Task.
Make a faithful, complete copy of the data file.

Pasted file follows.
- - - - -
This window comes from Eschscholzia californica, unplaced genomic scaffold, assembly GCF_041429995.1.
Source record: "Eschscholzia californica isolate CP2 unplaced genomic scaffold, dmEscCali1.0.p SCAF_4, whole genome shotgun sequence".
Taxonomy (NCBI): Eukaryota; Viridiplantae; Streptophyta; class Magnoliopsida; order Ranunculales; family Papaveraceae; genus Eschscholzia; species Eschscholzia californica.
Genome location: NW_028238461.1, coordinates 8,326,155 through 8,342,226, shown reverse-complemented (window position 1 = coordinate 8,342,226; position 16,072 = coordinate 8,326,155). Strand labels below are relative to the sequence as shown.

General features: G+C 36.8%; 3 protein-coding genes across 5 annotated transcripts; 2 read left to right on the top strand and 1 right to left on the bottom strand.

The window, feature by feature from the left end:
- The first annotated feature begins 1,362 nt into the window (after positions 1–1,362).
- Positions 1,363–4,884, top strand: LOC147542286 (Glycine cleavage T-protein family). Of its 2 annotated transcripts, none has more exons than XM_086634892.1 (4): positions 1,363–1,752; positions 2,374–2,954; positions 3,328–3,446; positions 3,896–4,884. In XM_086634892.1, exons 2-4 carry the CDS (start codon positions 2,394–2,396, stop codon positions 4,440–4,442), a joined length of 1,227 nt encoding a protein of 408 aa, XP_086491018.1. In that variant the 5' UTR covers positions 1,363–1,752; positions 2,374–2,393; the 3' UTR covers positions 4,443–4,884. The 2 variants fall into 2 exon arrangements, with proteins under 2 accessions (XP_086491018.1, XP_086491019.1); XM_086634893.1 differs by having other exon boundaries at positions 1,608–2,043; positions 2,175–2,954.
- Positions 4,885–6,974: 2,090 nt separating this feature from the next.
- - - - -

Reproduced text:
This window comes from Eschscholzia californica, unplaced genomic scaffold, assembly GCF_041429995.1.
Source record: "Eschscholzia californica isolate CP2 unplaced genomic scaffold, dmEscCali1.0.p SCAF_4, whole genome shotgun sequence".
Taxonomy (NCBI): Eukaryota; Viridiplantae; Streptophyta; class Magnoliopsida; order Ranunculales; family Papaveraceae; genus Eschscholzia; species Eschscholzia californica.
Genome location: NW_028238461.1, coordinates 8,326,155 through 8,342,226, shown reverse-complemented (window position 1 = coordinate 8,342,226; position 16,072 = coordinate 8,326,155). Strand labels below are relative to the sequence as shown.

General features: G+C 36.8%; 3 protein-coding genes across 5 annotated transcripts; 2 read left to right on the top strand and 1 right to left on the bottom strand.

The window, feature by feature from the left end:
- The first annotated feature begins 1,362 nt into the window (after positions 1–1,362).
- Positions 1,363–4,884, top strand: LOC147542286 (Glycine cleavage T-protein family). Of its 2 annotated transcripts, none has more exons than XM_086634892.1 (4): positions 1,363–1,752; positions 2,374–2,954; positions 3,328–3,446; positions 3,896–4,884. In XM_086634892.1, exons 2-4 carry the CDS (start codon positions 2,394–2,396, stop codon positions 4,440–4,442), a joined length of 1,227 nt encoding a protein of 408 aa, XP_086491018.1. In that variant the 5' UTR covers positions 1,363–1,752; positions 2,374–2,393; the 3' UTR covers positions 4,443–4,884. The 2 variants fall into 2 exon arrangements, with proteins under 2 accessions (XP_086491018.1, XP_086491019.1); XM_086634893.1 differs by having other exon boundaries at positions 1,608–2,043; positions 2,175–2,954.
- Positions 4,885–6,974: 2,090 nt separating this feature from the next.